Sister Lisa brought a tremendous lesson to us this week. She drew her text from Joshua 14, verses 6 to 15:
“Now the people of Judah approached Joshua at Gilgal, and Caleb son of Jephunneh the Kenizzite said to him, “You know what the Lord said to Moses the man of God at Kadesh Barnea about you and me. I was forty years old when Moses the servant of the Lord sent me from Kadesh Barnea to explore the land. And I brought him back a report according to my convictions, but my fellow Israelites who went up with me made the hearts of the people melt in fear. I, however, followed the Lord my God wholeheartedly. So on that day Moses swore to me, ‘The land on which your feet have walked will be your inheritance and that of your children forever, because you have followed the Lord my God wholeheartedly.’ “Now then, just as the Lord promised, he has kept me alive for forty-five years since the time he said this to Moses, while Israel moved about in the wilderness. So here I am today, eighty-five years old! I am still as strong today as the day Moses sent me out; I’m just as vigorous to go out to battle now as I was then. Now give me this hill country that the Lord promised me that day. You yourself heard then that the Anakites were there and their cities were large and fortified, but, the Lord helping me, I will drive them out just as he said.” Then Joshua blessed Caleb son of Jephunneh and gave him Hebron as his inheritance. So Hebron has belonged to Caleb son of Jephunneh the Kenizzite ever since, because he followed the Lord, the God of Israel, wholeheartedly. (Hebron used to be called Kiriath Arba after Arba, who was the greatest man among the Anakites.) Then the land had rest from war.”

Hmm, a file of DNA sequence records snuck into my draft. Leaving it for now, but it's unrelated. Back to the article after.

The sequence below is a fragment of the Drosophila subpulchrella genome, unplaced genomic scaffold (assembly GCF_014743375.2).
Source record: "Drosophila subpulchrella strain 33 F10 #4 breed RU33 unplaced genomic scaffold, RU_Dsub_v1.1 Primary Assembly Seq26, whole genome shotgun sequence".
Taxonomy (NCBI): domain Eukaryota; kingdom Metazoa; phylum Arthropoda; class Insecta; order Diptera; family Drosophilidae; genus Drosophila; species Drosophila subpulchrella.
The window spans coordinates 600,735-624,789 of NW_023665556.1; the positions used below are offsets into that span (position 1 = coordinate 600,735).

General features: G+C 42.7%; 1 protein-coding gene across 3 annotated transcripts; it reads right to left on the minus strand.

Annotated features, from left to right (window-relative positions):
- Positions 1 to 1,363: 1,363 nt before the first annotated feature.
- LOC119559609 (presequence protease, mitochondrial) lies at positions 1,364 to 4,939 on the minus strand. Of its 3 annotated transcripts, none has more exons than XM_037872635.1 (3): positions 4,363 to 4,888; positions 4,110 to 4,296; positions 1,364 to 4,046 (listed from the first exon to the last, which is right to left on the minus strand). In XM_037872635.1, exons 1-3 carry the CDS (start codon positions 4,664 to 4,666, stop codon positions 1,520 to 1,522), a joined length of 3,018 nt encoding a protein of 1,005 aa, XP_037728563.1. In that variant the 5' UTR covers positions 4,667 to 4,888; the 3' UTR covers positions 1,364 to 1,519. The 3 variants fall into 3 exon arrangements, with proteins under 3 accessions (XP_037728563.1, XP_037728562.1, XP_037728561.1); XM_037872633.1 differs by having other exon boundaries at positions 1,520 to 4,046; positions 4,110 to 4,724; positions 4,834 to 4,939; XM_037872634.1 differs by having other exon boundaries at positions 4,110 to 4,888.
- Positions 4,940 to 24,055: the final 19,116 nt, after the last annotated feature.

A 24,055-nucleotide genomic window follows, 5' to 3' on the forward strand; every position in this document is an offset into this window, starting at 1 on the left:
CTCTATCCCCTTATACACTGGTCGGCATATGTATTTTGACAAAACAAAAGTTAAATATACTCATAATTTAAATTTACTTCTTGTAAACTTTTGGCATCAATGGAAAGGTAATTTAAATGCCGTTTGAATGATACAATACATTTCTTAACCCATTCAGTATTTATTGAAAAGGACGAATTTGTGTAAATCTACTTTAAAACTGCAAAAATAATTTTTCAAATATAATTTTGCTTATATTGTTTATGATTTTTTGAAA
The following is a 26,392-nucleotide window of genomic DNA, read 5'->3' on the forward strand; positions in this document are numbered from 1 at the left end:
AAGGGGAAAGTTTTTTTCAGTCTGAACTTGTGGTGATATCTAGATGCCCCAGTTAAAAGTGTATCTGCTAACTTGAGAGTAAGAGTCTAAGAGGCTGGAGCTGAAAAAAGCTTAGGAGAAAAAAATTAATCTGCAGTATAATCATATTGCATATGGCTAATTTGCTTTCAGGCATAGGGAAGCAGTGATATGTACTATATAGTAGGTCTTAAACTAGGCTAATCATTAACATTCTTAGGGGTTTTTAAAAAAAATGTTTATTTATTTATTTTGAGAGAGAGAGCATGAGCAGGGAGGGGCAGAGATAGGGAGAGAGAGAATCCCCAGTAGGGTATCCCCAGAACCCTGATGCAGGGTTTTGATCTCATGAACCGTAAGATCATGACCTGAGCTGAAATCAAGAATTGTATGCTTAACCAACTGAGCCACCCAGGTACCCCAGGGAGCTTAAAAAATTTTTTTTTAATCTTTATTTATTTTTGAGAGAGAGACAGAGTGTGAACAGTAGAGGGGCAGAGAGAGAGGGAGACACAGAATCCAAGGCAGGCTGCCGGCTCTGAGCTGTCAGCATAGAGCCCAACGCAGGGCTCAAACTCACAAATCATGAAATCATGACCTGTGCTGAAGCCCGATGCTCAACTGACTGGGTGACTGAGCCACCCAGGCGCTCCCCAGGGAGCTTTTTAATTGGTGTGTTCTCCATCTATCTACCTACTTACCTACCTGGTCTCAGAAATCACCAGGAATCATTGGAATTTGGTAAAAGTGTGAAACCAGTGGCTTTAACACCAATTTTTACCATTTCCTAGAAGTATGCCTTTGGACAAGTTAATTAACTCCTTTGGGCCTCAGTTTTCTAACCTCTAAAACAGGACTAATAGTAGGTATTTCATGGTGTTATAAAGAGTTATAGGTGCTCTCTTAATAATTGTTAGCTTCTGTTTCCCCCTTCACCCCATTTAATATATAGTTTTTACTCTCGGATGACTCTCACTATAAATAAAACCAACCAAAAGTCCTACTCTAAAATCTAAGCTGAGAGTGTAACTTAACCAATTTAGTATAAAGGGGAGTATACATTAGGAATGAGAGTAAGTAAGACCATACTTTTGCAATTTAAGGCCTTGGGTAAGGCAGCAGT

Caleb had been one of the two faithful who had trusted the promises of God more than the fears of men. He then struggled at Joshua’s side as they went through desert, and now his inheritance the hill country of Judah was before him. He did not see Giants in the land as something to fear or run from, nor were the mountains he would have to possess something insurmountable.
Jesus said, that faith the size of mustard seed could mountains. And if you can move one, then conquering one is comparatively easy.
Okay, that might sound overly simplistic, and a bit uncaring to those suffering hurt, and seeing “real” obstacles in their lives. But it does have a valid application.
Sister Lisa introduced us to the first man to climb El Capitan “free solo.” This man had a faith of sorts, to scale a “real” peak. But we face mountains and peaks of our own. Fears, alcoholism, additions, violence in our pasts. These mountains are just as daunting, and sometimes even more terrifying as they are not always our choice to climb. But here is an open secret – we don’t have to climb them alone! We have a constant companion, who stands with us through these struggles. God is with us.
Caleb understood that. So should we.
Here are a couple of thoughts about our relationship with mountains – both physical and symbolic. God engages with people on mountains! Yes, even the painful scary personal ones.
It was on a mountain that God presented Moses with instructions on how to live godly lives. How freeing to have a guide for life’s journey given by the One who set out the path. Yes those bitter “mountains” of our lives may have come from us, or others straying from that pathway, but on the mountain (which is easy to locate and see) he will again show us the way. This is not a mountain to shun or fear.
But people being people took that Law given to Moses and made it a mountain in its own right. Something to struggle with and a burden. But it was not the intention. Truth sets us free, it does not enslave us.
To prove this, God gave us another mountain at Calvary. There the Law was fulfilled, and true freedom was offered to all. This Emmanuel, “God with us,” climbed the hill of our sin, fears, and doubts for us. He stands with us still, to aid us in facing our mountainous concerns.
And it was on yet another mountain that Jesus ascended to heaven. He told his disciples that He was going to prepare a place for them (and us). He was going to the Father to make our inheritance sure.
We therefore like Caleb, should look to life’s mountains not as the beasts before us, but as places where we can be “more than conquerors;” as places to ascend in order to enter into our inheritance.
Bring on the mountains, I have a mustard seed!